중앙데일리

[OUTLOOK]Who is the real evil to be feared?

Mar 27,2003
When my high school daughter asked “Dad, are the Americans in the Iraq war the bad people?” I was taken aback. I could not say anything when it was clearly stated that war was bad and peace good. I did not know how to explain to her the complexity of international order.
The numerous anti-war protests around the world underscore the idea that peace is good and war is evil. In these protests, the United States has become the representation of evil. Is that all there is to it? Historically speaking, Ameri-cans have been promoters of peace. Their aversion to colonialization by Europe led them to adopt the Monroe Doctrine, which promoted isolation. While imperialism raged, the United States was the only country among the big powers not to covet other territories. The Spanish-American War is one of the very few exceptions.
After World War I, President Wilson tried to build the League of Nations with other peace-loving nations. But it failed due to the opposition of the U.S. Senate and disagreement among the big powers. After World War II, the United States led the establishment of the United Nations to maintain peace through international cooperation.
There are two views in international politics. One is the realist view that international society is composed of sovereign states that can only be contained by force. The other is the idealist view that a supra sovereign power, not unlike a police force, should be formed to maintain international order. Whereas the realists claim that peace can only be achieved through the balance of power among nations, the idealists claim that international law and public opinion can maintain peace. In the past, the United States had been an advocate of idealism and internationalism. The anti-war protests are based on the idea of idealism.
After World War II international politics became based on these two views. Under the United Nations’ promotion of internationalism, the United States and Soviet Union maintained peace through their bipolar balance of power. With the collapse of the Soviet Union, the world order seemed to turn multi-polar, but so far only the United States is a superpower. The current international society is ordered not by the balance of power among superpowers but by a sole power, the United States. U.S. unilateralism comes from this situation.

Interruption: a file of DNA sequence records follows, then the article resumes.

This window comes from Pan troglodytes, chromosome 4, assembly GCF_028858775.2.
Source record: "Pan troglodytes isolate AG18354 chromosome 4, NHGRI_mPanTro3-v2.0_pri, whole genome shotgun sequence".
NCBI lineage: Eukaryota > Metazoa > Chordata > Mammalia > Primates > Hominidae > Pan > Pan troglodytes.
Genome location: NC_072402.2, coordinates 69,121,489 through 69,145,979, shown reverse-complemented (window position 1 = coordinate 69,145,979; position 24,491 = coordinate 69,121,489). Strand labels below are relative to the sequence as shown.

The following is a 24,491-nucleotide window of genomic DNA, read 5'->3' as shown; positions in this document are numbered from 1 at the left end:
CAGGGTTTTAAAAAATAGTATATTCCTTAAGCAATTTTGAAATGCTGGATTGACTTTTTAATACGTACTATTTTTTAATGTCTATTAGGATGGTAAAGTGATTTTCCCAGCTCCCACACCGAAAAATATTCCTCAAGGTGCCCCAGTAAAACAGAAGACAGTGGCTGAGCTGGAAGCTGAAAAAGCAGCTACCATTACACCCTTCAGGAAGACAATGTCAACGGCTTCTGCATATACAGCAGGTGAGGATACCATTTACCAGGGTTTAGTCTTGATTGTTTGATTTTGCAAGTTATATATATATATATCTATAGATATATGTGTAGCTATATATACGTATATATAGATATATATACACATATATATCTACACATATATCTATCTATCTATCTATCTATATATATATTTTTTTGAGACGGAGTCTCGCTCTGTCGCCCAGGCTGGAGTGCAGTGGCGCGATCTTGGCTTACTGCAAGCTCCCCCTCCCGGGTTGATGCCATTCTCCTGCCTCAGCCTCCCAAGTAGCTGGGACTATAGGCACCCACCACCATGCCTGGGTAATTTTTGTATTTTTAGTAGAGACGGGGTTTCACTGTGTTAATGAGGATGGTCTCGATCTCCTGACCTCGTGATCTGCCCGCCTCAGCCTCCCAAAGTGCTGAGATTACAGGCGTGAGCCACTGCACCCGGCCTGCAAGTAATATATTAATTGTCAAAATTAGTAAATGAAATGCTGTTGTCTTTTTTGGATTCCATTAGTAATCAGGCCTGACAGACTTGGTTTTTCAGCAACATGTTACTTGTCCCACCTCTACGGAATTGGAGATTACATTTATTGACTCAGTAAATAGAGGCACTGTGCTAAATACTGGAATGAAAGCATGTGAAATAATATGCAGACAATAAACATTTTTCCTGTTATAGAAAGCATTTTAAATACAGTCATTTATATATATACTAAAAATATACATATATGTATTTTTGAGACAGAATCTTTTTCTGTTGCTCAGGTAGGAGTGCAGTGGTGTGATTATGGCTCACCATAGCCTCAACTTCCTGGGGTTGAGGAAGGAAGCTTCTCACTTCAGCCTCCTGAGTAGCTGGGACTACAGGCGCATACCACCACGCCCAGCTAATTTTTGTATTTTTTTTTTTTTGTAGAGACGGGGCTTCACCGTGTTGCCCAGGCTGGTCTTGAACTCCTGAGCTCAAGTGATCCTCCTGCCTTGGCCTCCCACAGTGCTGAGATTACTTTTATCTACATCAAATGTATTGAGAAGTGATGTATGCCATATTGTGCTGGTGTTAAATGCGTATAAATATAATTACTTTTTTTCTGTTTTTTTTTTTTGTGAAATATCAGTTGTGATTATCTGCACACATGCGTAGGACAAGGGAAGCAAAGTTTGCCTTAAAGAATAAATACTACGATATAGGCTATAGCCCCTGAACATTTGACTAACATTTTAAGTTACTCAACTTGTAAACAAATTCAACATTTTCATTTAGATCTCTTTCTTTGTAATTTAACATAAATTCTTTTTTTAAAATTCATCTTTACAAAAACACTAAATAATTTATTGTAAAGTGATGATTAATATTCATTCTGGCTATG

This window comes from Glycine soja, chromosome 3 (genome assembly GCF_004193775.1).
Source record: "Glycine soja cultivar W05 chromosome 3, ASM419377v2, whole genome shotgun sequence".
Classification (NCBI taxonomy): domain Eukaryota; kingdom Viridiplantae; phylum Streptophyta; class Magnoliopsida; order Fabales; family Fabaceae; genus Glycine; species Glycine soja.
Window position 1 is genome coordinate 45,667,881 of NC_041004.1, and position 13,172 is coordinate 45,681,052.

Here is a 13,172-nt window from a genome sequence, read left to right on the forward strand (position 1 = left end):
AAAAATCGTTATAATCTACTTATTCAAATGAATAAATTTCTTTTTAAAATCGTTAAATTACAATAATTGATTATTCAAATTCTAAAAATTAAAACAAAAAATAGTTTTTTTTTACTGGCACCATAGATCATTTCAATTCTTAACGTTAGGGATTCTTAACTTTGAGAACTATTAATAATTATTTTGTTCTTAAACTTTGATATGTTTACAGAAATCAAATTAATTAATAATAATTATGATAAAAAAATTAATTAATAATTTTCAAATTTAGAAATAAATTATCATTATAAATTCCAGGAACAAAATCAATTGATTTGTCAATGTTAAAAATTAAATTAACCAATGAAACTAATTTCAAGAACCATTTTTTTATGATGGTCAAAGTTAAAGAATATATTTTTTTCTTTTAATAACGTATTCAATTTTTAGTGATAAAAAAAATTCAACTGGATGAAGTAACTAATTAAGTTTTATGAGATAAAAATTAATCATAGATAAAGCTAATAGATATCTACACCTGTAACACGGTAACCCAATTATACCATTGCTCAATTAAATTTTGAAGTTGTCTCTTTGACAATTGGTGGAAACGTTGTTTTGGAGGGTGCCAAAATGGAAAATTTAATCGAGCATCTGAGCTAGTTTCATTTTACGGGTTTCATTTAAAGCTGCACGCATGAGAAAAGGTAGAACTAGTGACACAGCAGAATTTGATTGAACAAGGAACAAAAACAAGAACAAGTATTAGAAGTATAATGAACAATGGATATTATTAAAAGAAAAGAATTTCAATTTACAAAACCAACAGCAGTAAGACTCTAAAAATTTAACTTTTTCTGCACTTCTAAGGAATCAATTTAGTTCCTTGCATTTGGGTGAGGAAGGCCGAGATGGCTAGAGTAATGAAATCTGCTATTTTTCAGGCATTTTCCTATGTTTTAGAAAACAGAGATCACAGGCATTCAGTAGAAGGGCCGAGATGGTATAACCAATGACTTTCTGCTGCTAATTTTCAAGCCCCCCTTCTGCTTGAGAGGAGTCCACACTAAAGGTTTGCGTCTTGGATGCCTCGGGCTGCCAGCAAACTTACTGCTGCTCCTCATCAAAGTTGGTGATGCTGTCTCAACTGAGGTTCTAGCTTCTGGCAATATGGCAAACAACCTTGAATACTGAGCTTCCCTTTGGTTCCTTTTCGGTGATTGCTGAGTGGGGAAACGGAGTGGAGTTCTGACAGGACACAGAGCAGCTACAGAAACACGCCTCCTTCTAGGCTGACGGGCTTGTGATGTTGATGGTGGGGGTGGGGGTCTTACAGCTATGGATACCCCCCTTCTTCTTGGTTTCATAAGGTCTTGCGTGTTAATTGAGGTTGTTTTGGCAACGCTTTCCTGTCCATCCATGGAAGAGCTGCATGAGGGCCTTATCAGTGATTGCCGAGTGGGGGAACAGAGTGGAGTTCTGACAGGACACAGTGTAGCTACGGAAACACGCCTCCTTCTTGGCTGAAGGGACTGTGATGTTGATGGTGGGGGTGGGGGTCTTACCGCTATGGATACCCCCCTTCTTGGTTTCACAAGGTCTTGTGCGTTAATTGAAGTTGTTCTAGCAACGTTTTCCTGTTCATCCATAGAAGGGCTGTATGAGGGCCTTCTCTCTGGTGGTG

Even the world’s greatest superpower with the largest defense budget in the world, larger than the budgets of the next nine countries combined, was not prepared for a terror attack. The war on Iraq began that way. The United States asked Europe for its participation. However, France and Germany thought differently. They wanted proof that Iraq was supporting terrorism. A key resolution was not presented to the UN Security Council. The United States veered from its idealism and internationalism to start a war along with the United Kingdom. The United States has returned to realism. The United States sees France and Germany’s refusal to endorse the war as a rejection of unilaterally imposed international order. In that sense, the anti-war demonstrations in France and Germany are in line with their national interests. The question is, can such international reality be simplified in terms of good and evil?
What about South Korea? We can hold demonstrations against the reality of children sacrificed in the war. However, anti-war demonstrations in Seoul are not going to change the international order of U.S. supremacy. A middle-sized power like South Korea has two choices. Humbling as it may be, we can join the U.S.-led order, or we can defy it. With its support for the war on Iraq, Korea has decided to join the United States and its order.
In addition, we have the North Korean nuclear program to deal with. Koreans’ anti-war demonstrations are a statement that the United States will attack North Korea after finishing off Iraq. Why would the United States attack the North? Washington is concerned that North Korea might develop nuclear weapons and support terrorist countries. The nuclear concern is also one we hold. My daughter, which do you think is the more evil country, the United States or North Korea? Why aren’t we talking about North Korea in anti-war demonstrations? What must we do in our interest? Let’s think about this rationally.

* The writer is chief editorial writer of the JoongAng Ilbo.


by Moon Chang-keuk


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